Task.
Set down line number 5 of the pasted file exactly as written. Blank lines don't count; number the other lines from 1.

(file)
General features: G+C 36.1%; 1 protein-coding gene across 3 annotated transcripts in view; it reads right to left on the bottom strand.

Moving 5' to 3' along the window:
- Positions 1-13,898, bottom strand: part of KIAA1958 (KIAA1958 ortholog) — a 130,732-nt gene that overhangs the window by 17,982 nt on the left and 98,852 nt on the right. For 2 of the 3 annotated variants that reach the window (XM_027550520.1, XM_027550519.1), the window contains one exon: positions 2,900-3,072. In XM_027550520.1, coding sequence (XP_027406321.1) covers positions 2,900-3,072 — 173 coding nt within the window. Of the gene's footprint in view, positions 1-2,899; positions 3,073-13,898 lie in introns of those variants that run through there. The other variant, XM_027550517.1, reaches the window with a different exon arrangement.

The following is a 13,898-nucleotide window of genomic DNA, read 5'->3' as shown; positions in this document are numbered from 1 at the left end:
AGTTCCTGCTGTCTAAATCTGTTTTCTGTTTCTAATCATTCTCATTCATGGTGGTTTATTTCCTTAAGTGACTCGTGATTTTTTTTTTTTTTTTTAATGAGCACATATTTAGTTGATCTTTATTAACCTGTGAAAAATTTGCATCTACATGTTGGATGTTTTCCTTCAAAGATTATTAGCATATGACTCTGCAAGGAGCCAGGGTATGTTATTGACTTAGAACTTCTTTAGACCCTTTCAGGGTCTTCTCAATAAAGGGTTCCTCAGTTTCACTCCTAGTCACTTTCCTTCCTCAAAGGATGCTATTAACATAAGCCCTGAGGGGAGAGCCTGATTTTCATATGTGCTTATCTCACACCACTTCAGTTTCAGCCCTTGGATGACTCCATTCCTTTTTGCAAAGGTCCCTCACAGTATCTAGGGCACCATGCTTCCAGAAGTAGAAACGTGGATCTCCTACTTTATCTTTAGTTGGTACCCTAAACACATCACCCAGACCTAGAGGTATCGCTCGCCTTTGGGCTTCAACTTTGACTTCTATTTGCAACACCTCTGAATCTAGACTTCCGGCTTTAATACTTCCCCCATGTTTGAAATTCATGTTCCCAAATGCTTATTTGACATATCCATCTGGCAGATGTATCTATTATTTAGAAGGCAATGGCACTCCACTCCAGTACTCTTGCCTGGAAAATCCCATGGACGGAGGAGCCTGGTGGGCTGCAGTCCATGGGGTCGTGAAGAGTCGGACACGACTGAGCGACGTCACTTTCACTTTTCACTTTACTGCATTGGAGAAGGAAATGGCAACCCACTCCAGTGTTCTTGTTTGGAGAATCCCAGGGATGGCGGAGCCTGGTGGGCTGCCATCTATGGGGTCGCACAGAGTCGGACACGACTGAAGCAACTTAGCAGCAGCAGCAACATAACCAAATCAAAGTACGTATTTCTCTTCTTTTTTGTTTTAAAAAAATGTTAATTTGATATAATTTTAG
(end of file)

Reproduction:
AGTTCCTGCTGTCTAAATCTGTTTTCTGTTTCTAATCATTCTCATTCATGGTGGTTTATTTCCTTAAGTGACTCGTGATTTTTTTTTTTTTTTTTAATGAGCACATATTTAGTTGATCTTTATTAACCTGTGAAAAATTTGCATCTACATGTTGGATGTTTTCCTTCAAAGATTATTAGCATATGACTCTGCAAGGAGCCAGGGTATGTTATTGACTTAGAACTTCTTTAGACCCTTTCAGGGTCTTCTCAATAAAGGGTTCCTCAGTTTCACTCCTAGTCACTTTCCTTCCTCAAAGGATGCTATTAACATAAGCCCTGAGGGGAGAGCCTGATTTTCATATGTGCTTATCTCACACCACTTCAGTTTCAGCCCTTGGATGACTCCATTCCTTTTTGCAAAGGTCCCTCACAGTATCTAGGGCACCATGCTTCCAGAAGTAGAAACGTGGATCTCCTACTTTATCTTTAGTTGGTACCCTAAACACATCACCCAGACCTAGAGGTATCGCTCGCCTTTGGGCTTCAACTTTGACTTCTATTTGCAACACCTCTGAATCTAGACTTCCGGCTTTAATACTTCCCCCATGTTTGAAATTCATGTTCCCAAATGCTTATTTGACATATCCATCTGGCAGATGTATCTATTATTTAGAAGGCAATGGCACTCCACTCCAGTACTCTTGCCTGGAAAATCCCATGGACGGAGGAGCCTGGTGGGCTGCAGTCCATGGGGTCGTGAAGAGTCGGACACGACTGAGCGACGTCACTTTCACTTTTCACTTTACTGCATTGGAGAAGGAAATGGCAACCCACTCCAGTGTTCTTGTTTGGAGAATCCCAGGGATGGCGGAGCCTGGTGGGCTGCCATCTATGGGGTCGCACAGAGTCGGACACGACTGAAGCAACTTAGCAGCAGCAGCAACATAACCAAATCAAAGTACGTATTTCTCTTCTTTTTTGTTTTAAAAAAATGTTAATTTGATATAATTTTAG